National Assembly Majority Leader Aden Duale and his Minority counterpart John Mbadi have tabled a motion before the House listing five possible mechanisms that the government can use to resolve the Kenya-Somalia maritime row.
Among the proposed interventions include deploying the Kenya Defence Forces in the disputed area.
“…this House resolves that the Government of the Republic of Kenya explores other lawful and constitutional mechanisms for protecting the territory of the Republic, including deploying the Kenya Defence Forces to the subject boundary to undertake the responsibility of protecting the sovereignty and territorial integrity of the Republic as contemplated under Article 241(3) of the Constitution,” reads part of the motion signed by the two House leaders.
While giving the motion notice, Duale urged the MPs to approve it when it comes up for debate as that the KDF can perform its responsibility provided under the Constitution.
However, before deploying the military, Duale and Mbadi want the boundary dispute to be resolved through diplomacy and dispute resolution mechanisms available under various international treaties including the AU, IGAD and EAC.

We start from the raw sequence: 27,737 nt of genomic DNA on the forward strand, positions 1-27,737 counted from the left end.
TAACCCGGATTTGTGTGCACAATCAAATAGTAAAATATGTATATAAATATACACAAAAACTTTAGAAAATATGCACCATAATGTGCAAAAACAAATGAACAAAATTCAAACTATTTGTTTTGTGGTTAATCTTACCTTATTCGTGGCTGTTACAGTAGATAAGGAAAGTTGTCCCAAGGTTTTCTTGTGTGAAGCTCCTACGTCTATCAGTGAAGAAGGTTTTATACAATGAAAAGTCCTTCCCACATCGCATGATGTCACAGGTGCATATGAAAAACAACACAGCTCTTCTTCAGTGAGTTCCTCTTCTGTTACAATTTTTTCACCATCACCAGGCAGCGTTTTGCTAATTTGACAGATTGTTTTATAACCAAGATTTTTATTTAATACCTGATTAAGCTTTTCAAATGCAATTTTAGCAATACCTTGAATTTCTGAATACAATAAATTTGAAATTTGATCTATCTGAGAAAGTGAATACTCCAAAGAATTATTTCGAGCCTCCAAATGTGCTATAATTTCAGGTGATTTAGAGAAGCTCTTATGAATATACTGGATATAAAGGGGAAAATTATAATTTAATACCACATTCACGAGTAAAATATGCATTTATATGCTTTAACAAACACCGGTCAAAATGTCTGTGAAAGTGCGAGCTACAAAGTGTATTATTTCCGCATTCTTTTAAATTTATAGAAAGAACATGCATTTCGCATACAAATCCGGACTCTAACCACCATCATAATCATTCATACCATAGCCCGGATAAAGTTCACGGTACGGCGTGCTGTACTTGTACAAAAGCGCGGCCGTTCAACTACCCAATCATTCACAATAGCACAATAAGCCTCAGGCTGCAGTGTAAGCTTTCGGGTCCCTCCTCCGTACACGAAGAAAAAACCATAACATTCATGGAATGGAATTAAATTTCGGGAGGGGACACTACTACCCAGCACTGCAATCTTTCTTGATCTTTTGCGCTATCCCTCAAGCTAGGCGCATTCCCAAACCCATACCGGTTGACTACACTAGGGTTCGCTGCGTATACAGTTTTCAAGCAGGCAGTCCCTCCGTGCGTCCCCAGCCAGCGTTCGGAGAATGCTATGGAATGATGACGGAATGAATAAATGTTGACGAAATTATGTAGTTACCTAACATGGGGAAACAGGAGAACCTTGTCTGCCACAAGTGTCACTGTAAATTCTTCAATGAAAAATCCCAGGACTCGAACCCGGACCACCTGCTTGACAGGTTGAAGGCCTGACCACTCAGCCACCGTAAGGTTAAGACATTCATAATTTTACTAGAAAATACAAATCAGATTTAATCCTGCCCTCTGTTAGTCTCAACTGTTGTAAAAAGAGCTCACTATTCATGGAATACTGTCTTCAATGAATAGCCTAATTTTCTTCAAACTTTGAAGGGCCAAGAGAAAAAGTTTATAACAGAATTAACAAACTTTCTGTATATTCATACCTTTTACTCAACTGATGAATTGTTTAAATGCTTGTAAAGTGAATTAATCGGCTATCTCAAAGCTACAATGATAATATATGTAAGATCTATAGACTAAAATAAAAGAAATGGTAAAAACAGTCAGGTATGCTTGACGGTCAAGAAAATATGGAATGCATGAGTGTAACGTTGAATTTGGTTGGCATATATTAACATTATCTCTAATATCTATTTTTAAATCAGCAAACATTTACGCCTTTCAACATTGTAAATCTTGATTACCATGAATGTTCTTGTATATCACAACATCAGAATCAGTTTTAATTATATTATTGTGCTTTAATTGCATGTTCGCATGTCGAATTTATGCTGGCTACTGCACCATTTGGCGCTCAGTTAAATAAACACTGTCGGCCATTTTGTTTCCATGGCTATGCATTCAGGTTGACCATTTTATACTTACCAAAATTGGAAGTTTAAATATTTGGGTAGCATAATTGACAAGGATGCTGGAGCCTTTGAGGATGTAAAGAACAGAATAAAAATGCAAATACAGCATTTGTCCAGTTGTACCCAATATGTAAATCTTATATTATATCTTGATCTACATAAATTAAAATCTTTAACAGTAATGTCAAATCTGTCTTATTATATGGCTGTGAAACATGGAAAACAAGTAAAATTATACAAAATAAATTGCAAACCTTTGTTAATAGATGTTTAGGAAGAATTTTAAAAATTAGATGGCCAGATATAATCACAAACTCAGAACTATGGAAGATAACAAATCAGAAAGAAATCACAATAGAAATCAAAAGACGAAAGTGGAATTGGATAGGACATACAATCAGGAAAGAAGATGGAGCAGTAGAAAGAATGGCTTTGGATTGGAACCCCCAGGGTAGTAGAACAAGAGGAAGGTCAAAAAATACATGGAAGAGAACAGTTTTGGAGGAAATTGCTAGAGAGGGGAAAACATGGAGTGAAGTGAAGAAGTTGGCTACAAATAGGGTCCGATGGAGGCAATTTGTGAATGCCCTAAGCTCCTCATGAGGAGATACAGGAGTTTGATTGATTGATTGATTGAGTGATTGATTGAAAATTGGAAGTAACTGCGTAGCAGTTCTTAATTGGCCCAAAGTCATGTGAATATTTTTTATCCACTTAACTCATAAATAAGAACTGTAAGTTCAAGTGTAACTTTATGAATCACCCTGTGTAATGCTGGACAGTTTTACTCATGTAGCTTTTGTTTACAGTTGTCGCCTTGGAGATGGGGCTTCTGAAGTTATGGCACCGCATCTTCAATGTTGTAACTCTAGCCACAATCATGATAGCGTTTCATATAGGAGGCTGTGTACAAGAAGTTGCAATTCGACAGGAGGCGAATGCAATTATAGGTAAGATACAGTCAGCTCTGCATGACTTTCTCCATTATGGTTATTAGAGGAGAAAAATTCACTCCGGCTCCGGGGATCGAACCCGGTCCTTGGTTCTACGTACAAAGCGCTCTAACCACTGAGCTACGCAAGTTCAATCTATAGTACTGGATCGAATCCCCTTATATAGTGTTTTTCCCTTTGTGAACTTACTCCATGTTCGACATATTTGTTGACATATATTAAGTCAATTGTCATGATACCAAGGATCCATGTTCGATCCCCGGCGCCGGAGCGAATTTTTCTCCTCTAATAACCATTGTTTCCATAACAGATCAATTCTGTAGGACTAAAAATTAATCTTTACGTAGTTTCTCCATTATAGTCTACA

“As a first and most preferred option, engage the Federal Government of Somalia to resolve the boundary dispute for the benefit of both countries and the region, through diplomacy and dispute resolution mechanisms available under African Union (AU), Intergovernmental Authority for Development (IGAD) and East African Community (EAC),” reads the motion.
Another proposed intervention is Kenya directly engaging the Federal Republic of Somalia to see if the issue at hand can be ironed out.
“Express to the United Nations, the Republic of Kenya’s protest against the assertion of jurisdiction by the International Court of Justice over the maritime boundary conflict between the Federal Republic of Somalia and the Republic of Kenya, noting Kenya’s express reservation to jurisdiction made in 1965 and the provisions of Kenya’s Maritime Zones Act to delimit the maritime boundary through agreement envisaged by UNCLOS.”
Somalia government has already filed a case at the ICJ. The hearing is set for September 9.
The country seeks to redraw the maritime boundary from the current eastwards flow from the land border south of Kiunga, to a diagonal flow.
However, Kenya has maintained that he marine boundary is determined by a parallel line of latitude to the east, as per the standards set by the colonial powers, which were adopted in the marine borders between Kenya and Tanzania, Tanzania and Mozambique and Mozambique and South Africa.
Last month, Foreign Affairs Cabinet Secretary Monica Juma said the case is an unfortunate dispute fuelled by “commercial interests” which could break down security cooperation.
Speaking in London, the CS said foreign entities interested in oil and natural gas are taking advantage of Somalia’s weaknesses, a circumstance she warned could force the region off focus in the fight against terror and sea piracy.
She alluded that the dispute was triggered by Somalia’s move to market oil blocks in the contested territory.
Here is the motion: